As the summer comes to a close, Labor Day approaches and the football season begins, it feels like as good a time as any to break out the crystal ball and do some prognosticating. No sense in waiting until January… that is too conventional! With that in mind, I offer you a touchdown (and an extra point) worth of predictions.

1. Big hardware players make big moves: Look for HP, Cisco and potentially Dell to make moves to expand their presence in digital signage. Intel may also be ready to leverage its position in embedded systems beyond chips and boards. Cisco has not gotten what it hoped for out of its Tivella acquisition, and no one should be surprised if they don’t take a second shot, perhaps with more of a hardware (media player) slant this time. Some of this was signaled at the recent DisplaySearch Conference in San Jose, as reported by Dylan Jones. I don’t expect the big players in displays to make acquisitions outside of their sandbox. Most of them are simply not culturally able to manage the less forecastable software businesses, and the Planar/CoolSign experiment was a fine example of vertical deals not always making sense.

2. Big software may move in as well: While some players in the digital signage software field fancy themselves as being big, none actually are. Enterprise players in retail, healthcare and hospitality will likely look to digital signage as a new market for line extensions and integration points. IBM has learned a lot in its DS dabbling for several years, and you can bet that Oracle is keeping an eye on how newcomer Starmount, an Oracle Partner Network member, fares. Big players in analytics may also be tempted, given the huge volume of data that flows through a busy digital signage network. And then there are a couple of software companies named Microsoft and Google. They have lots of reasons to want in, and Google already has patent applications in digital signage. Of the two, my take is that Google may be less comfortable outside of web-based businesses, and may tread carefully, while Microsoft has more hands-on experience in digital signage. Both bear watching.

3. Capital for network deals will get smarter: Venture capital, private equity and even angel money will flow to larger scale, well-conceived network deals, and it will get tougher for under-capitalized, independent networks to scale and survive. With all the lessons learned in the past several years, investors have a keener sense of what they are looking for: mature management, realistic ramp rates, and strong evidence of advertiser interest for ad-supported deals. It is clear that there is money on the sidelines, but the hurdles for prying it loose are higher than ever.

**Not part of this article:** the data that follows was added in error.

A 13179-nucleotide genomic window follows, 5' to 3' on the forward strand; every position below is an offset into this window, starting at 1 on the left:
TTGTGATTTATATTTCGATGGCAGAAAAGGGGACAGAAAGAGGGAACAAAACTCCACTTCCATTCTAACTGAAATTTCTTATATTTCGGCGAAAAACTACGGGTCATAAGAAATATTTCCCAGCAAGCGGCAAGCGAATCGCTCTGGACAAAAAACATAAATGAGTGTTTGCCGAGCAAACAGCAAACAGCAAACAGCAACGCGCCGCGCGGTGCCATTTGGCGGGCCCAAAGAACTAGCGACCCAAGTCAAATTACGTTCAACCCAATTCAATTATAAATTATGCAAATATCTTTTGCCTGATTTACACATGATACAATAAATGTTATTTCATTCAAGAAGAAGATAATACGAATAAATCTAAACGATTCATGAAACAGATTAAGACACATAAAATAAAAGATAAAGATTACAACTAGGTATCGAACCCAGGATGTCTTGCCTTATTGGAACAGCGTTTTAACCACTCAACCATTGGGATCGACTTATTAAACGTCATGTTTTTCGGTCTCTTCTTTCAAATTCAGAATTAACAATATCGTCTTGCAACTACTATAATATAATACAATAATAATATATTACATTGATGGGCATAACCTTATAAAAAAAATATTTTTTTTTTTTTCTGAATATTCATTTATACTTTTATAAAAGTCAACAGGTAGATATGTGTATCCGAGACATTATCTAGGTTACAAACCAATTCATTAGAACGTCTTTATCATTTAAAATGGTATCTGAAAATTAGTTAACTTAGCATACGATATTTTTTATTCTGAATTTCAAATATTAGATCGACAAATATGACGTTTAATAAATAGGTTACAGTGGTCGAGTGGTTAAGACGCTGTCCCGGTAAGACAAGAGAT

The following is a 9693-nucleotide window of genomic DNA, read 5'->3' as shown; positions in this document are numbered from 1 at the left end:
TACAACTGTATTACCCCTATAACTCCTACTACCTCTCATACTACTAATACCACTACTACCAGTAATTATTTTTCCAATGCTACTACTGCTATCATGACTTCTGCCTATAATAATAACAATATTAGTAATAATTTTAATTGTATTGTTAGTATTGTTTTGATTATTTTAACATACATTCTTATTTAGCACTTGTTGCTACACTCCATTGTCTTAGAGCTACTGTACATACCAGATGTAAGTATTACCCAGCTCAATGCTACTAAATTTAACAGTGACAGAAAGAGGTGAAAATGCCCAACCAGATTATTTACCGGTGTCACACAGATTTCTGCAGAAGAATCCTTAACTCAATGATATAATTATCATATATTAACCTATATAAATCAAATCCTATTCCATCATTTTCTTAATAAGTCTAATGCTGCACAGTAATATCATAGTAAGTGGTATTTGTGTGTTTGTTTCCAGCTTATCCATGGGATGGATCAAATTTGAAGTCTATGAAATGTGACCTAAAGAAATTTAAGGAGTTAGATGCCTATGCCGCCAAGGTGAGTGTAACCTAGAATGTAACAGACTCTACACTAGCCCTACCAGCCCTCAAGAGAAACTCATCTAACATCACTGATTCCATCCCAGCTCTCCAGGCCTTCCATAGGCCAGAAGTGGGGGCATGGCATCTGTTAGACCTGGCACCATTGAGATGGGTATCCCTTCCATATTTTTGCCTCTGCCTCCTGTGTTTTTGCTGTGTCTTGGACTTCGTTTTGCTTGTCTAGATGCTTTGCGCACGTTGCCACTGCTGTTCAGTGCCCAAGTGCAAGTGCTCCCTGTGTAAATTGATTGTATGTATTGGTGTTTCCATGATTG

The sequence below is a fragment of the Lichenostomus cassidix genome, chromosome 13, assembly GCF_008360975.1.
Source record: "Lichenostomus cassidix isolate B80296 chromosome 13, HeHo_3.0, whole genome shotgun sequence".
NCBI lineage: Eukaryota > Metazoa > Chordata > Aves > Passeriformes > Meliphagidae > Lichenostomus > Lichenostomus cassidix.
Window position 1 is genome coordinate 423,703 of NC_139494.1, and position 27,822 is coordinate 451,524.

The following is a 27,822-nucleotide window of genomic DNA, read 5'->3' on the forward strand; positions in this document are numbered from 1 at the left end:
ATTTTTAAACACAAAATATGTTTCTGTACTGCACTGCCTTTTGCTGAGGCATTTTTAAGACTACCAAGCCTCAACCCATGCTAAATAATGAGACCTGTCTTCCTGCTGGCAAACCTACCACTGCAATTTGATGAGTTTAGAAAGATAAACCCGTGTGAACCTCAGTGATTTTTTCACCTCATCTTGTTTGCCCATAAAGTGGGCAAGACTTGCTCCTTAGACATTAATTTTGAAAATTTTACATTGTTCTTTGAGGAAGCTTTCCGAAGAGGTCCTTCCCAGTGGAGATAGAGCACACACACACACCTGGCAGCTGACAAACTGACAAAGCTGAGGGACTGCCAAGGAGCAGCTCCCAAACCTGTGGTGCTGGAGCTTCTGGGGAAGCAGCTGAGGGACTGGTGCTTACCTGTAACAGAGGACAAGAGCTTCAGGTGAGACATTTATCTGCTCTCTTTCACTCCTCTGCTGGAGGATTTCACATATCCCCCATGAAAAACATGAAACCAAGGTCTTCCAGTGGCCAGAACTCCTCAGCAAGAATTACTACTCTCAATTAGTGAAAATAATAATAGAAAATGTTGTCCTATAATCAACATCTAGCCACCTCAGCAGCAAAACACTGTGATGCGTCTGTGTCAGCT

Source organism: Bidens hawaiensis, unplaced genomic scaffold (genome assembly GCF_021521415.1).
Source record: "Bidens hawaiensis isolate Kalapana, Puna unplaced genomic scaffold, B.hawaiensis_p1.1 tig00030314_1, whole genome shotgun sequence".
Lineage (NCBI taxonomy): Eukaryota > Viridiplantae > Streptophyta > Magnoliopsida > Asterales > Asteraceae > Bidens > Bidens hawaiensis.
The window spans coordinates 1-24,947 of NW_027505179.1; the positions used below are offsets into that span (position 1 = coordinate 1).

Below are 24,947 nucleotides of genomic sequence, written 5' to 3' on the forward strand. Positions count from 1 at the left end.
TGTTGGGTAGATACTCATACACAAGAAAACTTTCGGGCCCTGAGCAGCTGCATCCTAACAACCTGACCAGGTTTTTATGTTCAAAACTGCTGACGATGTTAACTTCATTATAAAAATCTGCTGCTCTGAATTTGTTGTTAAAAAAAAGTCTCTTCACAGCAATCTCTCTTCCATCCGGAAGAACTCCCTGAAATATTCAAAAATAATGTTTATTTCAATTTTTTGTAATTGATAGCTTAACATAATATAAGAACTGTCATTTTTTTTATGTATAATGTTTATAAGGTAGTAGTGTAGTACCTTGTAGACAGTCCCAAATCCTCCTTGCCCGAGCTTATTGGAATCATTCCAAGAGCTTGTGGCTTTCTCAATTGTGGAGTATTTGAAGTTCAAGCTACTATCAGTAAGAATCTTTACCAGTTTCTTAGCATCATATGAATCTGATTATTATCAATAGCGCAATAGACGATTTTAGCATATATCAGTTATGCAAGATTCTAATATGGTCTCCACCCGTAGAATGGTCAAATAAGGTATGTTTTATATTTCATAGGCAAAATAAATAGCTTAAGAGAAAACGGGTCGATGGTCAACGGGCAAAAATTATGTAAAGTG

4. Smaller, ad-supported networks dwindle in number: Many of the smaller networks will become attractive to larger entities and be receptive to takeover deals due to weak cash positions. Those less fortunate will simply disappear. Others will band together in smaller-scale mergers in an effort to achieve scale and efficient operations. Declining costs are not enough to float the boat on small networks, as it is and always has been about generating revenue. Scale and reach matter a lot to advertisers. As such, combinations that provide penetration in attractive DMAs may make more sense than ever, and we will see them happen.

5. The recession and the natural software cycle produce two interesting effects: First, as we have noted before, savvy retailers have a penchant for investing during downturns, so that implementation occurs ahead of recovery. We are already seeing the signs, and expect to see more retail activity than has been the case over the past 18 months. Second, while the retail activity picks up, so will software replacement as a source of new deals for solution providers. Many early players have fully depreciated the capital expenditures from their first foray into digital signage, and are now ready for second generation solutions. WalMart TV 2.0 was perhaps the first and most well known example of this. Look for early adopters to set up very competitive processes as they re-invest.

6. New consulting practices will cater to big players: With bigger entities and the attendant bigger money entering the space, the need to build a business case and clear strategy will become greater, whether it is in support of a start-up network, an acquisition, or a new product. Big retailers, huge high tech companies and venture capitalists are not shy about using third party experts to provide perspective, validation and process. To-date, consulting in digital signage has tended to be niche-oriented (content, technology), and we expect to see more generalized, business-oriented practices emerge and win some large deals, while perhaps engaging some niche experts as subcontractors.

7. Solution winners will emerge by marketplace: Without doubt, there is a global market for digital signage. But by their nature, digital signage networks tend to be country or region-specific. For the most part, each major region/continent also tends to have its own set of solution leaders. In the coming months, in parallel with the emergence of the previous six predictions, technology winners and losers will be more clearly defined by major marketplaces: North America, Europe, Asia, Australia, South America and Africa. The seeming imperative to be “global”, which some use as the yardstick for measuring “leaders”, may come at the expense of consolidating a home market first. True globalization will likely be fueled by entry of truly global entities.